LIVESTOCKS => CATTLE, CARABAO, GOAT & SHEEP => Topic started by: mikey on April 17, 2008, 07:24:58 PM

Title: World Goat News:
Post by: mikey on April 17, 2008, 07:24:58 PM

Hard work pays off for Jamnapuri goat breeders

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Mohd Rezal Ayub with a full-grown Jamnapuri goat at the farm in Yangon, Myanmar.

KUALA LUMPUR: After nine years and a lot of hard work, three brothers will soon be importing 50,000 goats from Myanmar for sale to agencies and individuals here.

Mohd Rezal, Mohd Zabri and Mohd Hashim Ayub have also succeeded in taking trade between Malaysia and Myanmar to a new level.

The RM30.5 million deal will involve the purchase of individual goats at between RM600 and RM620 each.

The first batch of 1,500 Jamnapuri goats will arrive later this month.

Rezal, who is Intan Farm (M) Sdn Bhd executive director, said the goats were affordable and expected to adjust well to Malaysian weather.

"We see the project as something very appropriate, given the common elements in weather and the affordability of the goats," he said.

The remaining 48,500 goats will be sent from Thilawa Port, Myanmar, to Lumut, Perak, in stages over the next two years.

Rezal added that the goats would be distributed to agencies and individuals interested in breeding them.

Intan Farm will work with Syarikat Dagang Ritz Sdn Bhd and Raz Intan Industries in the distribution process.

Rezal said the brothers had been drawn to the livestock industry by their grandfather's experience in the field through the Hameed Farm in Ulu Bernam that opened in 1940.

"He was an inspiration to us which resulted in the formation of Intan Farm focusing on farm animals, which include the exporting of goats, cows and farm-based food."

Intan Farm was awarded a 8.1ha plot in Kampung Kayan, Sitiawan, by the Perak government in 2004 to breed goats.

The company also runs Intan Farm (Myanmar) Manufacturing and Industry Co Ltd in Yangon, where it has been breeding Jamnapuri goats for nine years

Title: Re: World Goat News:
Post by: mikey on April 17, 2008, 07:28:51 PM
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Kenya: Wild Animals Compete With Humans for Scarce Water Resources

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UN Integrated Regional Information Networks

16 April 2008
Posted to the web 16 April 2008


Ahmed Diriye had taken his goats to a stream in Mogogashe near the northern Kenyan town of Garissa and was waiting for them to drink when he was attacked by baboons.

"I killed a baboon after they tried to force me from the 'lagadera' [stream in Somali]," he said, holding out his bandaged arm. "They were thirsty and wanted water just like my goats. The well is the only one with water."

At another well, four girls abandoned their water containers after thirsty baboons attacked them. The next day, five goats were killed by the creatures while two herders sustained serious injuries following an attack by a lion.

A month after the rains were expected to start, northern Kenya is still gripped by drought conditions. Water pans, boreholes and wells have all dried up, creating problems for the pastoralist communities of the region.

"We are in the middle of a very serious crisis," said Hussein Ali from Sericho, a remote trading centre along the Isiolo and Garissa district boarder. "We are faced with the problem of water, pasture and now wild animals have worsened our situation."

Like domestic livestock, the wild animals have also been affected by scarcity of water. Local residents of Isiolo and Garissa say the situation has forced the animals to struggle for the little available water with humans.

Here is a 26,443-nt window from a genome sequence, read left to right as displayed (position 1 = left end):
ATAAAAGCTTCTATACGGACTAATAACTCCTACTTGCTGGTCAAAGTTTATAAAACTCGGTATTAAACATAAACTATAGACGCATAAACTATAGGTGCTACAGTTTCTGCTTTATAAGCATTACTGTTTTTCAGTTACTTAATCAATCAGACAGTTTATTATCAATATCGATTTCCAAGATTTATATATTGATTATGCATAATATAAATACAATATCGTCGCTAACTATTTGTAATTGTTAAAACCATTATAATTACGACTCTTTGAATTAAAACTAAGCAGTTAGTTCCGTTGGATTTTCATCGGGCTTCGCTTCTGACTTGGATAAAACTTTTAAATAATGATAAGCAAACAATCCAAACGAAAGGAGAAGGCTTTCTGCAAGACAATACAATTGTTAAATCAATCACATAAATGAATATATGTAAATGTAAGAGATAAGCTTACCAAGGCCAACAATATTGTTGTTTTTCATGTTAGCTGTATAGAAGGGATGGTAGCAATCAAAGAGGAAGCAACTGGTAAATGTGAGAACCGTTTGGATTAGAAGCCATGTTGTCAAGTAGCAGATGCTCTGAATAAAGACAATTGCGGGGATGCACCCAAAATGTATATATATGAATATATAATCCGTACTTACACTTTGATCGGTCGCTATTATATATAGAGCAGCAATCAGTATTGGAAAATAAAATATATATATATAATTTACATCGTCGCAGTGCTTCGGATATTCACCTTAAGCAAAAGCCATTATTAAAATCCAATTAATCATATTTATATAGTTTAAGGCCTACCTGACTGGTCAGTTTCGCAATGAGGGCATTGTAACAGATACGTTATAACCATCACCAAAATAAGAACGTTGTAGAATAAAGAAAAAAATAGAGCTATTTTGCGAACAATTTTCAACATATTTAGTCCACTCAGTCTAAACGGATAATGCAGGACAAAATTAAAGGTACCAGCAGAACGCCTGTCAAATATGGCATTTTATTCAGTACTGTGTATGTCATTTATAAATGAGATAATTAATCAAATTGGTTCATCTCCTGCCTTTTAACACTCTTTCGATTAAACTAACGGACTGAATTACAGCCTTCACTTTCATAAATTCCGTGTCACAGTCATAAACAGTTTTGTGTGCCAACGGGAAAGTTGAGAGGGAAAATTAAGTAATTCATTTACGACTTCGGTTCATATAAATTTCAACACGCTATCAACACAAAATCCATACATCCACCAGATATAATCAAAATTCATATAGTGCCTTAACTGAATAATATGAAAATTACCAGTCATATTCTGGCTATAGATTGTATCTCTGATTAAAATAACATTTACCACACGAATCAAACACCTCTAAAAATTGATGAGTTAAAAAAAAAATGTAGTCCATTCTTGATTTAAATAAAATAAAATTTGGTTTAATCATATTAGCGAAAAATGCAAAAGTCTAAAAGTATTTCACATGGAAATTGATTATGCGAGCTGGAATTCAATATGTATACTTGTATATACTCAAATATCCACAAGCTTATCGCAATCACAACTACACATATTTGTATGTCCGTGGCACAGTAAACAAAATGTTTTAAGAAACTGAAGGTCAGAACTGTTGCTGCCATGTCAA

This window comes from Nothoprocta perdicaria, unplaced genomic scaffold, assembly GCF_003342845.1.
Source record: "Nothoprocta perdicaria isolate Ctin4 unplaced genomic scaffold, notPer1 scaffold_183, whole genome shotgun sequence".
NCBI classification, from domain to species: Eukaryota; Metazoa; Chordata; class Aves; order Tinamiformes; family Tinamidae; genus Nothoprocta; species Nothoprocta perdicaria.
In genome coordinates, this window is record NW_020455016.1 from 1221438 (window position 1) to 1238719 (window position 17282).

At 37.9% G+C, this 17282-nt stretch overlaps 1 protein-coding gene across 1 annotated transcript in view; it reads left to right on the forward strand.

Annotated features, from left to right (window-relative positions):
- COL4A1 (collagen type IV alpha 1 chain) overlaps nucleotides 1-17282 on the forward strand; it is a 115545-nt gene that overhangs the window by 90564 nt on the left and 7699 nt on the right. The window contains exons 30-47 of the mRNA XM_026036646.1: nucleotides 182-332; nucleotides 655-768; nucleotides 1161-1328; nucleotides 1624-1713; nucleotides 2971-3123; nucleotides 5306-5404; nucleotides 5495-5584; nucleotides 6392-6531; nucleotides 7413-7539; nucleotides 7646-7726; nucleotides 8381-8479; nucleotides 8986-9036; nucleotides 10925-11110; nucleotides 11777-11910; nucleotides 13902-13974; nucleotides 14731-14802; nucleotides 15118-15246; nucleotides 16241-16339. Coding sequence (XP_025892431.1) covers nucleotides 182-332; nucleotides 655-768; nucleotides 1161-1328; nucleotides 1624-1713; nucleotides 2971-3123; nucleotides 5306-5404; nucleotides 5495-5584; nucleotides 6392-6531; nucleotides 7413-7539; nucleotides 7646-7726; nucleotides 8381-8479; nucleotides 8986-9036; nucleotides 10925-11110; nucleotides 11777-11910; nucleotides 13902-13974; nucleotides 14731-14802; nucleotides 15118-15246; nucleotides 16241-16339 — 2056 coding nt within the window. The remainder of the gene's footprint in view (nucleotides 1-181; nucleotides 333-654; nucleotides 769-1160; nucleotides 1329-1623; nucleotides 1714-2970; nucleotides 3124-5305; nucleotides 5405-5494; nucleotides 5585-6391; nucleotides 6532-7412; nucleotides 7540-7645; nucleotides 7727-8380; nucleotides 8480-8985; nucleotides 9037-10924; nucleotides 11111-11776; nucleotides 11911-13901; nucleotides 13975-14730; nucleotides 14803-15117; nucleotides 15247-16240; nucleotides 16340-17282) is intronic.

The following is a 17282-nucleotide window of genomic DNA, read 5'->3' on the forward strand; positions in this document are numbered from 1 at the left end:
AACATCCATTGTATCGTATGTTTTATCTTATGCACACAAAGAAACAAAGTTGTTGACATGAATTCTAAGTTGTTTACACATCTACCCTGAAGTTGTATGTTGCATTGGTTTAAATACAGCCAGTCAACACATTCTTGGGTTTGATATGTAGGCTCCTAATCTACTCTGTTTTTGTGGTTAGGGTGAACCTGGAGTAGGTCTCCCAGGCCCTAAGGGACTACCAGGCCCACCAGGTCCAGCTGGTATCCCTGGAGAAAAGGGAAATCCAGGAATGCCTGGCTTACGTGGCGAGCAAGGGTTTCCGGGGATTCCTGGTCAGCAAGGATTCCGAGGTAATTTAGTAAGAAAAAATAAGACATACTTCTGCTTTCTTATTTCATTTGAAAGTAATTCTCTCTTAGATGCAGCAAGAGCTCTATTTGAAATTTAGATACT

At least 20 people, they say, have sustained injuries in the past month from animal attacks, while one pastoralist and a number of livestock have been killed by lions at wells.

Apart from protecting water wells, Ali said, local people in the affected areas had also resorted to killing the animals whenever they could catch them.

"Girls and women who were entrusted with fetching water have also been advised not to visit the wells alone," he added.

Yussuf Dogo from the Friends Of Nomads International organisation said some residents had sought water and pasture in nearby protected game reserves.

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The area, which suffered a severe drought two years ago, is expected to receive some rain soon. According to the Famine Early Warning Systems Network (FEWS Net), moderate amounts of rainfall are expected to alleviate the long-term dryness that has affected many areas of northern Kenya.

In a 10-16 April assessment, FEWS Net said significantly below-normal October-December rain had led to reduced crop yields, poor pasture and insufficient water resources in parts of Kenya, as well as poor soil conditions.

Title: Re: World Goat News:
Post by: mikey on April 18, 2008, 08:38:40 AM
Uganda: More Reasons to Crossbreed Goats

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The Monitor (Kampala)

16 April 2008
Posted to the web 15 April 2008

Michael J. Ssali

Goat rearing is increasingly getting popular among small scale farmers and it is not hard to understand why. A goat is a small animal.

It is cheaper to buy than a cow and feeds on less fodder than a cow would need.

And with the introduction of exotic breeds and subsequent cross breeding, some dairy goats produce even more milk than an average local, Ugandan, cow.

Hybrids grow faster and are easy to feed. Above, eating mango tree leaves said to be rich in carbohydrates. PHOTO BY MICHAEL J. SSALI

With the introduction of the Boer Goat and other exotic breeds into the country, we now have far bigger and heavier goats through cross breeding. Selling a bigger and heavier goat is a lot more profitable than selling a small local goat.